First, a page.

Up a Creek without a Paddle

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“Up a Creek without a Paddle,” New Era, July 2010, 20–21

Up a Creek without a Paddle

We settled back to see where the current would take us.

We finally did it! My younger brother and I had saved enough money to buy the river raft of our dreams. I was 15 years old, and we had long anticipated the day that we could raft down the river near our house without a care.

As we walked to the river, I realized that we were missing something important: the paddles! Since it would take an additional 10 minutes to go back and get them, we decided that we didn’t need paddles. I thought to myself, “The river isn’t too rough. We will just jump in, sit back, and see where the river takes us.” After all, we were men, and men didn’t need paddles.

As we floated down the river, we saw snakes, turtles, shiny rocks, and mysterious floating objects—which remained mysterious since we could never get close enough to investigate them. Without paddles, we were at the mercy of the current and where it wanted to take us, which was often different from where we actually wanted to go. We tried paddling with our hands, but it was a slow form of navigation that did little except entertain the people watching our “progress” from the riverbank.

There were times when we got caught in the slow section of the current. My brother and I would gaze longingly at the enticing rapids, but we had no effective means of steering our way over to them. When we did find our way into a small set of rapids, we wished we hadn’t. As we came around a curve in the river we noticed several rough tree branches hanging only a few inches above the water. We frantically paddled with our hands, but they were no match for the current. We plowed face first into the coarse branches, leaving us feeling like we had been run over by sandpaper.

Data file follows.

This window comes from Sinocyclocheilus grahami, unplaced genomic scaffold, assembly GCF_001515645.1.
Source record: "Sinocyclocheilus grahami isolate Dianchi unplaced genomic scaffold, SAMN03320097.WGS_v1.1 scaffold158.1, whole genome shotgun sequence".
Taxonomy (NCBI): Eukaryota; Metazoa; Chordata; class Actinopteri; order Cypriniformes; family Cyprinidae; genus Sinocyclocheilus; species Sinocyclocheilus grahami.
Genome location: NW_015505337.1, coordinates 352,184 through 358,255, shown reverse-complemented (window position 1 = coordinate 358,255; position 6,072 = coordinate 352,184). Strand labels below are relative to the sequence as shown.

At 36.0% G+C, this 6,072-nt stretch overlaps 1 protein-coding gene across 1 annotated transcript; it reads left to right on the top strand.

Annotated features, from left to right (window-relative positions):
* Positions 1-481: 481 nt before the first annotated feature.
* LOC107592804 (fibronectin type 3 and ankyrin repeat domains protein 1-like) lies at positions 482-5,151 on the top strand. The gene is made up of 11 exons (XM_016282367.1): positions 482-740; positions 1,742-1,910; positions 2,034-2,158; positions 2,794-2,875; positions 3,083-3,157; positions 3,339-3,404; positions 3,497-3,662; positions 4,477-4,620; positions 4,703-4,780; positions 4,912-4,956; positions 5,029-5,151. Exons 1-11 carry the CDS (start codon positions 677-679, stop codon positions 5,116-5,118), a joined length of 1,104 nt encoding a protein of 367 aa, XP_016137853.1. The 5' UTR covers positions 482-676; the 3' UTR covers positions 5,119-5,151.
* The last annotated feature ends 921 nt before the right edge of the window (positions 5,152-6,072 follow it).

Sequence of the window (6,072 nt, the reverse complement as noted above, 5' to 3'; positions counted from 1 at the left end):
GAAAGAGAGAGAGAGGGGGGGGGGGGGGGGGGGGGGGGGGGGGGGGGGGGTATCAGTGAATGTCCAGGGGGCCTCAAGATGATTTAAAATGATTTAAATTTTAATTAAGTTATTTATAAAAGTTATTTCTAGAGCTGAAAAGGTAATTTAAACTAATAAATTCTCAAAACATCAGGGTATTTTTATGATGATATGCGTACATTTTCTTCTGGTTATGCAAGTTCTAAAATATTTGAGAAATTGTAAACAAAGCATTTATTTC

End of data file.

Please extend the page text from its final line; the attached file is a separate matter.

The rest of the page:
Nursing our wounds and egos, we reached the end of our trip and pulled the raft out of the water. We realized that without a paddle we had missed out on what could have been a more fun and exciting experience.

The paddles my brother and I were lacking are like goals that give us direction in life. Sometimes we go to school, church, or seminary, plop down in our seat, and start with the attitude I had before our rafting trip: “I will just sit back, relax, and see where this class takes me.” Then we realize that without a paddle, or goal, to give us direction, we miss out on many great opportunities and learning experiences. We learn ways of avoiding tree branches that come at us in the form of life’s trials.

Whether it’s school, church, seminary, or any other activity, setting goals can make the experience more interesting and meaningful. With a paddle in hand, life can be a much more rewarding adventure—and a lot less painful.

Illustration by Greg Newbold